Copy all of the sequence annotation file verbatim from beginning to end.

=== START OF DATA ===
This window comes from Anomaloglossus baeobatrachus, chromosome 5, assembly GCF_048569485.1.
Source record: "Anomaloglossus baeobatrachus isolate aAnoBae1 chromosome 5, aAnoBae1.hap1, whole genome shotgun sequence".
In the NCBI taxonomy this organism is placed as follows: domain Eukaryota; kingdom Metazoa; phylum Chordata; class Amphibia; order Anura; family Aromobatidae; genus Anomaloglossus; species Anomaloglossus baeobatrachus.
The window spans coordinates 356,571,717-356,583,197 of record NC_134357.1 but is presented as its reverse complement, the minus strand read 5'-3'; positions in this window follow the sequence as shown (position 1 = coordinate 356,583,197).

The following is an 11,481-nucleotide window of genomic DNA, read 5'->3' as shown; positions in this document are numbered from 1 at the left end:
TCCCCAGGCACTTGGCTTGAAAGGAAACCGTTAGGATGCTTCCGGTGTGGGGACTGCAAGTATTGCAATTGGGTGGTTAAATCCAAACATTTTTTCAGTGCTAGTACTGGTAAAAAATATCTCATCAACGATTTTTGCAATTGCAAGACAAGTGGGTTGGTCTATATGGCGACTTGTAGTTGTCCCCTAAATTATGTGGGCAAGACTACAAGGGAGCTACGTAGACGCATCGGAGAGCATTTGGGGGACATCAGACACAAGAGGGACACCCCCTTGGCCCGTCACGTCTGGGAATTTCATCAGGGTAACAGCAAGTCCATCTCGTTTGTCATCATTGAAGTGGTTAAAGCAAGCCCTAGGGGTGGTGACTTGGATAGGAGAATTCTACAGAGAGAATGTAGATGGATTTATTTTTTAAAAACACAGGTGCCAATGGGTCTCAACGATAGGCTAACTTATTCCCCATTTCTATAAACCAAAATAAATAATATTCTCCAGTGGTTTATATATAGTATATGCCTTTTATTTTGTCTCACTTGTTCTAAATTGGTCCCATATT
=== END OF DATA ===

This window comes from Anomaloglossus baeobatrachus, chromosome 5, assembly GCF_048569485.1.
Source record: "Anomaloglossus baeobatrachus isolate aAnoBae1 chromosome 5, aAnoBae1.hap1, whole genome shotgun sequence".
In the NCBI taxonomy this organism is placed as follows: domain Eukaryota; kingdom Metazoa; phylum Chordata; class Amphibia; order Anura; family Aromobatidae; genus Anomaloglossus; species Anomaloglossus baeobatrachus.
The window spans coordinates 356,571,717-356,583,197 of record NC_134357.1 but is presented as its reverse complement, the minus strand read 5'-3'; positions in this window follow the sequence as shown (position 1 = coordinate 356,583,197).

The following is an 11,481-nucleotide window of genomic DNA, read 5'->3' as shown; positions in this document are numbered from 1 at the left end:
TCCCCAGGCACTTGGCTTGAAAGGAAACCGTTAGGATGCTTCCGGTGTGGGGACTGCAAGTATTGCAATTGGGTGGTTAAATCCAAACATTTTTTCAGTGCTAGTACTGGTAAAAAATATCTCATCAACGATTTTTGCAATTGCAAGACAAGTGGGTTGGTCTATATGGCGACTTGTAGTTGTCCCCTAAATTATGTGGGCAAGACTACAAGGGAGCTACGTAGACGCATCGGAGAGCATTTGGGGGACATCAGACACAAGAGGGACACCCCCTTGGCCCGTCACGTCTGGGAATTTCATCAGGGTAACAGCAAGTCCATCTCGTTTGTCATCATTGAAGTGGTTAAAGCAAGCCCTAGGGGTGGTGACTTGGATAGGAGAATTCTACAGAGAGAATGTAGATGGATTTATTTTTTAAAAACACAGGTGCCAATGGGTCTCAACGATAGGCTAACTTATTCCCCATTTCTATAAACCAAAATAAATAATATTCTCCAGTGGTTTATATATAGTATATGCCTTTTATTTTGTCTCACTTGTTCTAAATTGGTCCCATATT